River Churn near Baunton
|- location||Seven Springs|
|- elevation||200 m (660 ft)|
|79 m (259 ft)|
|Length||25 km (16 mi)|
|- location||Cerney Wick, South Cerney|
|- average||0.86 m3/s (30 cu ft/s)|
|- minimum||0.00 m3/s (0 cu ft/s)5 November 1995|
|- maximum||4.70 m3/s (166 cu ft/s)31 January 1971|
|- average||0.77 m3/s (27 cu ft/s)|
|- location||Perrott's Brook|
|- average||0.62 m3/s (22 cu ft/s)|
|River system||River Thames|
The River Churn is the first tributary river of the River Thames. It rises in the Cotswolds at Seven Springs near Cheltenham, Gloucestershire, England and flows south across the Cotswold dip slope, passing through Cirencester and joining the Thames in the parish of Cricklade in Wiltshire. Its length from source to confluence with the Thames is considerably greater than that of the Thames from Thames Head; its flow is also more consistent than the winterbourne Thames, but the Churn is regarded as a tributary historically and therefore by most geography guides. The length of the Churn is approximately 25 kilometres. It is classed as a main river and thus falls under the jurisdiction of the Environment Agency as opposed to the local authority.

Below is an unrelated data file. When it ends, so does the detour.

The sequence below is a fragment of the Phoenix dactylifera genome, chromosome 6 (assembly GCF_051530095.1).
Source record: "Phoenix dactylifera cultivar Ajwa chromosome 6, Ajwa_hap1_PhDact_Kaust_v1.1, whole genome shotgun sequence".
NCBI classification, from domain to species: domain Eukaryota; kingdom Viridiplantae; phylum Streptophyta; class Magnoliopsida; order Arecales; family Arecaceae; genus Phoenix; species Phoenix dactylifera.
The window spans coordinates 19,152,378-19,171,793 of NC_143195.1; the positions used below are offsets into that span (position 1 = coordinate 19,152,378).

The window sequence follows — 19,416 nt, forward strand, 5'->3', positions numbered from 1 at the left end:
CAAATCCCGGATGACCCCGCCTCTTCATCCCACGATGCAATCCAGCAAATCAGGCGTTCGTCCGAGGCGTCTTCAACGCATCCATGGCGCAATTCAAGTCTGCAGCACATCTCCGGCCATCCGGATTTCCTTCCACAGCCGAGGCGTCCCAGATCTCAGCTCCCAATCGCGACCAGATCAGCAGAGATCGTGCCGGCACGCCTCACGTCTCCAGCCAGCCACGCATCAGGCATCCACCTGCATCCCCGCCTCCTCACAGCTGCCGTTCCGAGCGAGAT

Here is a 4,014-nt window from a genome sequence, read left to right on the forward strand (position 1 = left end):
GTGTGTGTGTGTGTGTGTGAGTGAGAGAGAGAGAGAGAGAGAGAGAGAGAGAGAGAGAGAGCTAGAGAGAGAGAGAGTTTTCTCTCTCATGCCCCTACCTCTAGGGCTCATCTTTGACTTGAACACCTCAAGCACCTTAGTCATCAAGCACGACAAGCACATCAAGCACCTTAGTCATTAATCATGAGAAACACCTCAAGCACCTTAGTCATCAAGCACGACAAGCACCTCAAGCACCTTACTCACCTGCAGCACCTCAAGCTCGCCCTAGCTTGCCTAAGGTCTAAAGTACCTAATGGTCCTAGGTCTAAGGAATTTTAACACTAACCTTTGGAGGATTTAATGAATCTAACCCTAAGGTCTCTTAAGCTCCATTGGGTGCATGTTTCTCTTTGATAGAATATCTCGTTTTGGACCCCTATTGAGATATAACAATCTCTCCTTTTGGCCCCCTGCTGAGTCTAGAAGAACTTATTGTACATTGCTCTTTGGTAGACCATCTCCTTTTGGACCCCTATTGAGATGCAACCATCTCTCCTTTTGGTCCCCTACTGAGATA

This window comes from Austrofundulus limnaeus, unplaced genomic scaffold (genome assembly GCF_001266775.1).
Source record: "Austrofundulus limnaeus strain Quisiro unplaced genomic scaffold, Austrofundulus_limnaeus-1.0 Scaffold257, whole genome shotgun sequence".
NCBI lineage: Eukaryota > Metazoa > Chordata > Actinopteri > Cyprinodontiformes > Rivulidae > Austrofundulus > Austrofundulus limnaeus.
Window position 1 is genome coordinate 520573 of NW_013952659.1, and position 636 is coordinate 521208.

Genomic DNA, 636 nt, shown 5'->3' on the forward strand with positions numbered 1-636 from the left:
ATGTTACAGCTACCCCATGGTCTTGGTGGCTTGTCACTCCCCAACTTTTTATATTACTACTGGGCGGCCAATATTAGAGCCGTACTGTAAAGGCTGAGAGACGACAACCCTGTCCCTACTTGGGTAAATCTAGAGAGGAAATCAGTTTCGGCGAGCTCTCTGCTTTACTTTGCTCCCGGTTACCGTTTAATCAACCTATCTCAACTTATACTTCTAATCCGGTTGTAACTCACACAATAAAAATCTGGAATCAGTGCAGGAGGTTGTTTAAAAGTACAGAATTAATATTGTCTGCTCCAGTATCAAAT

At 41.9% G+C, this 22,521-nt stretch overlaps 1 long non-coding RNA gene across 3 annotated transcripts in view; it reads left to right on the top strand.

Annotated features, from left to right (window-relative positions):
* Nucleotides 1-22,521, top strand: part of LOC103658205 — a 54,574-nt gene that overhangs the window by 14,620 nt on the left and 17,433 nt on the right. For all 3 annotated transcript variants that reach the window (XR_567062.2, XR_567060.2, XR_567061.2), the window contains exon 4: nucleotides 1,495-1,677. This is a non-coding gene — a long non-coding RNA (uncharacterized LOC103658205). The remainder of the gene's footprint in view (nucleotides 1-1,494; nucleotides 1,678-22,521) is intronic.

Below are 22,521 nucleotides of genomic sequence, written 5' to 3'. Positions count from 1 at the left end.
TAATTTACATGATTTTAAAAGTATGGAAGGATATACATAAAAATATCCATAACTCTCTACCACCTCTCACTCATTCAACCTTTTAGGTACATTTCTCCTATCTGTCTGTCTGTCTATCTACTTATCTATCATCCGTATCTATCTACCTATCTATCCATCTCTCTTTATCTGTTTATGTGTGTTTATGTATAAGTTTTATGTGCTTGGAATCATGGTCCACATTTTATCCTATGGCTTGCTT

The name Churn is ancient, certainly pre-Roman and probably has its origins in the Celtic language, spoken by the Dobunni tribe, who controlled the area before the Roman conquest in the 1st century. The original name may have sounded similar to Korinn. It has been suggested that the origin of the word is associated with the ancient British Cornovii tribe.
Cognate names and name elements from the area are Cerney, Ciren and Corin as found in the settlement names of North Cerney, Cirencester, South Cerney, and Cerney Wick in the south of South Cerney. Cirencester's original recorded name of Corinium Dobunnorum also shares this root. All these places adjoin the River Churn. The Churn and the Thames feed the waters of a western bisection of the Cotswold Water Park, converted redundant gravel beds between Cirencester and Cricklade.
Much of the catchment basin of the Churn is known to have been an important area of Roman settlement in the second to fourth centuries AD.
As of the year 2006 the national government is engaged in a planning study to analyse methods of mitigating future flooding associated with the River Churn. However, at times the River Churn is known to stop flowing completely; in September 2011 the river bed was completely dry at Latton.
Media related to River Churn at Wikimedia Commons
|Next confluence upstream||River Thames||Next confluence downstream|
|-||River Churn||River Key (south)|